How To Do A Closed Transfer

These Brew Dudes have learned something during these New England IPA-crazed times: Oxidation can really ruin your beer. Maybe not at first but in a few short weeks, what was a light colored hop bomb is now a brown-purple, lackluster beer. Because of the level of volatile hop oils in this style of beer, it’s much more important to keep oxygen out of your brewing practice after fermentation. One part of the process where oxidation happens is in the racking or transfer of beer from fermentor to keg. In this video, we discuss different ways to do a closed transfer so that you can significantly reduce if not eliminate oxidation from your homebrewed beer.

Extra Equipment Needed

To be successful at closed transfer, you’ll need to understand what extra equipment you’ll need. I think that’s an important place to start.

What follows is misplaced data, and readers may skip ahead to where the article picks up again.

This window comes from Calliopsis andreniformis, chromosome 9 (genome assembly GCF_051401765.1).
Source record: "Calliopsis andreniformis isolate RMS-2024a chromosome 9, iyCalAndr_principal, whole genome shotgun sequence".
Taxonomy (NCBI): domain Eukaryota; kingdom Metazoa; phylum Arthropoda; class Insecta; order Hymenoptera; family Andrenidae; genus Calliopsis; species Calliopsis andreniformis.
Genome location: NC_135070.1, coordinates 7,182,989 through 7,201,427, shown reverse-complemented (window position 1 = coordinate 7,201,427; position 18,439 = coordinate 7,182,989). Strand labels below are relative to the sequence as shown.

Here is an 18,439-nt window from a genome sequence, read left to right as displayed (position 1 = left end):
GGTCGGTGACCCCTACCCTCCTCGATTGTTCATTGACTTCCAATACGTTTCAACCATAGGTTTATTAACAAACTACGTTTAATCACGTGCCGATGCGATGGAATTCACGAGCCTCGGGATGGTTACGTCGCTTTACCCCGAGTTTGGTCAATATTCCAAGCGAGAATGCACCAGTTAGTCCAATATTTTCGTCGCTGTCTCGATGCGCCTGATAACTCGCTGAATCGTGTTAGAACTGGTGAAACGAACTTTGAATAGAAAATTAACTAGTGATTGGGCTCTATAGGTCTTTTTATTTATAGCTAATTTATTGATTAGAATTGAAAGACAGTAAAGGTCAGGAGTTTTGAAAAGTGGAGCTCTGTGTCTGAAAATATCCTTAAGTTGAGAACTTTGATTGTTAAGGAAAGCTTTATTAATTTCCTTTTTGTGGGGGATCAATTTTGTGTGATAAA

1. You’ll need 2 kegs. To purge one keg of air and fill it with CO2, you’ll need another one of equal size to where you’ll transfer sanitizing solution. (More on that below)
  2. You’ll need what they call a Jumper Line. The specific one we show in the video you can find using the keyword “Corny Keg Ball Lock Jumper Line”. I found one on This line will enable you to transfer liquid from one keg to another.
  3. You’ll need a way to push CO2 into your fermentor the same way you’d push CO2 into your keg – via a closed seal. Here’s where there are a few options based on the fermentor you have. Mike showed us a few of the options using an orange cap and a racking tube for a carboy, a stopper with a barbed fitting for his stainless steel fermentor that has a spigot on the top, and the half inch tubing that fits nicely onto the stem of a three piece airlock. (You won’t need to push at the same pressure as carbonating beer, probably around 5 psi – just enough to push beer from your fermentor to your keg)

Closed Transfer Steps

These are the steps we like to follow when we are conducting a closed transfer. First, here are the steps to get a keg purged of air:

  1. Clean a keg and fill it with sanitizing solution
  2. Close the keg, making sure that no air gets in
  3. Connect the filled keg to another empty keg with the Jumper Line
  4. Connect your CO2 tank to the filled, closed keg and turn on the gas just enough to push all the sanitizing solution to the empty keg